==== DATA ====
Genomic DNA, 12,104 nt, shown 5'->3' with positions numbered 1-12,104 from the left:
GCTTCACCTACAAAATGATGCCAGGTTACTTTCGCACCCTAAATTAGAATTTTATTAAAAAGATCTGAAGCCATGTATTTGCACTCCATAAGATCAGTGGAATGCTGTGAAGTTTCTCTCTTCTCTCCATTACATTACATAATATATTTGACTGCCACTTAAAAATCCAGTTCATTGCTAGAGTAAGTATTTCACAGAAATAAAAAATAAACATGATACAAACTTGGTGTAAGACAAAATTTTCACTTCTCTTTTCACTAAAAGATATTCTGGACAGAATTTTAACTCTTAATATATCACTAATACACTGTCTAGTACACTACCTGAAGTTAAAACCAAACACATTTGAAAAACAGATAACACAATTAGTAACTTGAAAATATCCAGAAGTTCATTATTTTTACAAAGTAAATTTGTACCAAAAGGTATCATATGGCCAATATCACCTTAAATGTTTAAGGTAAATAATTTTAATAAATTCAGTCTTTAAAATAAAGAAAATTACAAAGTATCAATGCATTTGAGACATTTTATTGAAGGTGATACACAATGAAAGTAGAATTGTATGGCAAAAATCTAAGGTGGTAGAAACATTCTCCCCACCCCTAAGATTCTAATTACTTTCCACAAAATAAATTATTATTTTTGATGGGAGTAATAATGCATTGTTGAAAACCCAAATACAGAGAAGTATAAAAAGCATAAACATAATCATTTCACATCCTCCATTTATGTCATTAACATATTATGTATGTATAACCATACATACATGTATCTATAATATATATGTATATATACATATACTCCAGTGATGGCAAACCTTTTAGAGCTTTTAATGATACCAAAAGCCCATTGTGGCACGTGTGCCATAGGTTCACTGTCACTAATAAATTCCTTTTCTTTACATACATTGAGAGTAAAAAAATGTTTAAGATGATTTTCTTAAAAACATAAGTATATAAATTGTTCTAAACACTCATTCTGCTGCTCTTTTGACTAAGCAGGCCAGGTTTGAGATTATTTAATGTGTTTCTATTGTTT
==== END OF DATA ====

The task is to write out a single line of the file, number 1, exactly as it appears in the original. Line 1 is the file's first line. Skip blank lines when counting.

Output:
Genomic DNA, 12,104 nt, shown 5'->3' with positions numbered 1-12,104 from the left: